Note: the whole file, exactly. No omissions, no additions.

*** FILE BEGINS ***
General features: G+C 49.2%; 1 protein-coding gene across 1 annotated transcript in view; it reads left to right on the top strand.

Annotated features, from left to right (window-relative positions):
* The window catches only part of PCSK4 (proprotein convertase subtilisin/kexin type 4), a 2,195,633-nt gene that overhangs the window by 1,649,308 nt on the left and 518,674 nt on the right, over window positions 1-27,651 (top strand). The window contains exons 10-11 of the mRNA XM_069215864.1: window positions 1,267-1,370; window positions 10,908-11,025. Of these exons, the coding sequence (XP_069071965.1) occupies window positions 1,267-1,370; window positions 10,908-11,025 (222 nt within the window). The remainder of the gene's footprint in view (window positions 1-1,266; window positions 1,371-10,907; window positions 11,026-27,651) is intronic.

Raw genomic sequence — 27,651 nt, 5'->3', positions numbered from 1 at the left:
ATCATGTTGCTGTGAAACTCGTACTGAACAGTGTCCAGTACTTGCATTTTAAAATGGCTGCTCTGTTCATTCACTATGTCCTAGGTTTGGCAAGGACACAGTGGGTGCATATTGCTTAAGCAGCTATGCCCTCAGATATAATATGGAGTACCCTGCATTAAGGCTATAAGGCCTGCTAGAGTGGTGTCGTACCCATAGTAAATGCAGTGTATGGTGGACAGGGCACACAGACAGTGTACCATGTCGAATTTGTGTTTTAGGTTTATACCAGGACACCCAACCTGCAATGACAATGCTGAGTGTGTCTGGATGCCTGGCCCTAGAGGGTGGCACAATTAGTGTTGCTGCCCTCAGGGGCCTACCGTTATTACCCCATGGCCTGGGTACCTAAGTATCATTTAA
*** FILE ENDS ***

General features: G+C 49.2%; 1 protein-coding gene across 1 annotated transcript in view; it reads left to right on the top strand.

Annotated features, from left to right (window-relative positions):
* The window catches only part of PCSK4 (proprotein convertase subtilisin/kexin type 4), a 2,195,633-nt gene that overhangs the window by 1,649,308 nt on the left and 518,674 nt on the right, over window positions 1-27,651 (top strand). The window contains exons 10-11 of the mRNA XM_069215864.1: window positions 1,267-1,370; window positions 10,908-11,025. Of these exons, the coding sequence (XP_069071965.1) occupies window positions 1,267-1,370; window positions 10,908-11,025 (222 nt within the window). The remainder of the gene's footprint in view (window positions 1-1,266; window positions 1,371-10,907; window positions 11,026-27,651) is intronic.

Raw genomic sequence — 27,651 nt, 5'->3', positions numbered from 1 at the left:
ATCATGTTGCTGTGAAACTCGTACTGAACAGTGTCCAGTACTTGCATTTTAAAATGGCTGCTCTGTTCATTCACTATGTCCTAGGTTTGGCAAGGACACAGTGGGTGCATATTGCTTAAGCAGCTATGCCCTCAGATATAATATGGAGTACCCTGCATTAAGGCTATAAGGCCTGCTAGAGTGGTGTCGTACCCATAGTAAATGCAGTGTATGGTGGACAGGGCACACAGACAGTGTACCATGTCGAATTTGTGTTTTAGGTTTATACCAGGACACCCAACCTGCAATGACAATGCTGAGTGTGTCTGGATGCCTGGCCCTAGAGGGTGGCACAATTAGTGTTGCTGCCCTCAGGGGCCTACCGTTATTACCCCATGGCCTGGGTACCTAAGTATCATTTAA